In Monday's Philadelphia Inquirer, we ran an interview with the authors of "How To Keep Your Job In a Tough Competitive Market: 101 Strategies You Can Use Today." The tips, from local authors Bob Calandra and Michael J. Kitson, are mostly common sense, but I have one problem with them. It's kind of the same problem I have when people blame a person whose car has been stolen for leaving the door unlocked. Listen, you have a right to have your car be where you parked it -- even if the door is open and the keys are in the ignition. Stealing is wrong and it's not the victim's fault. It's that simple.
It would be nice to imagine that companies actually care about the individual skills of their employees and I suppose they do, to some extent. But they also care which employees cost the most. They need to arrive at some bottom line, "right-sized" figure and getting there can be a crude process. I'd hate for people being booted from their jobs to be walking to the parking lot in tears saying, "Wow, I shouldn't have gone to my kid's graduation, or shouldn't have visited my mother in the hospital or I should I have stayed at work an extra hour that Tuesday."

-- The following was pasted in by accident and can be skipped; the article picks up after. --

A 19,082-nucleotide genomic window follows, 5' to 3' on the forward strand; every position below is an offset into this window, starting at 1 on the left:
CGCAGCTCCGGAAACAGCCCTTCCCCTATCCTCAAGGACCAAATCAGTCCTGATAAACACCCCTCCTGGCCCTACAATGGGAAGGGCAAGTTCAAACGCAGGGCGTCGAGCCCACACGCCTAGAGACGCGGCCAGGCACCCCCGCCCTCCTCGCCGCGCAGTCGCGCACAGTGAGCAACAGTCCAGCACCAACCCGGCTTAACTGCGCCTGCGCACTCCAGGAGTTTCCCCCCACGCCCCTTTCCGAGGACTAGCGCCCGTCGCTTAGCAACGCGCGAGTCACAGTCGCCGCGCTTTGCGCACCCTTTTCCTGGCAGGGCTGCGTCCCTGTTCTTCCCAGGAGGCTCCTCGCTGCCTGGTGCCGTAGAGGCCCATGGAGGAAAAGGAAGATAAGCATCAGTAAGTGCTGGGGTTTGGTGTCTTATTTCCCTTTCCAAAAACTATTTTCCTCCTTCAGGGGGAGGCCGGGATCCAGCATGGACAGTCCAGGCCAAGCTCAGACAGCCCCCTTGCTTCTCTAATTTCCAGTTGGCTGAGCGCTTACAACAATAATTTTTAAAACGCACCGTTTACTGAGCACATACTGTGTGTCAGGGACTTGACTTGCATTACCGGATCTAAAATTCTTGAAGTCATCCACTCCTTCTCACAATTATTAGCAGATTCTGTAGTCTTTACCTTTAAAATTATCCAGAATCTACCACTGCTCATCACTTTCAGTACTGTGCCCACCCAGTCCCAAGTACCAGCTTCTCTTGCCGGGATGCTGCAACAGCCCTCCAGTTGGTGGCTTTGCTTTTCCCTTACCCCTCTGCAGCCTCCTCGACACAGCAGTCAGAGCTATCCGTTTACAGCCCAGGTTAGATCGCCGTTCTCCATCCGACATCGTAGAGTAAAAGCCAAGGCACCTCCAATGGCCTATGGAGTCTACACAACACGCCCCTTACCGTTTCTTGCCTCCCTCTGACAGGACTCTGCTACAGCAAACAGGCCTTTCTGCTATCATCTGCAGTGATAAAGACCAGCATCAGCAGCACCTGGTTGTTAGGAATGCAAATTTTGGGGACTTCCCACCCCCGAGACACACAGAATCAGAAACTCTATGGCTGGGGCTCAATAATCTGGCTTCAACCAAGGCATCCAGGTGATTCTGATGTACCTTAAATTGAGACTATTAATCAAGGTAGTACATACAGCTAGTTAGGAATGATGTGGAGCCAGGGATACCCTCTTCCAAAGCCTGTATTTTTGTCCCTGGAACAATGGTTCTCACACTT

Coulda, woulda, shoulda. How convenient to let companies off the hook when they are the ones doing the layoffs! I have no patience for lazy employees. But it shouldn't require a layoff to fire someone who isn't doing the job, assuming they've been given adequate support and training.
Companies have a right to make a profit. Indeed, if they don't make more than it costs them to produce their goods or services, they don't have the ability to expand, invest and research. In general, a lay off indicates management failure -- failure to plan, failure to develop a product, failure to market it, failure to procure adequate financing, failure to manage expenses, including labor costs. Of course, in a tough economy, it's more difficult. That's why even as I say this next sentence, I would like to throw in a little mercy to these companies. Bottom line: Companies should feel ashamed when they have a lay off. They shouldn't make their employees feel ashamed for having been laid off.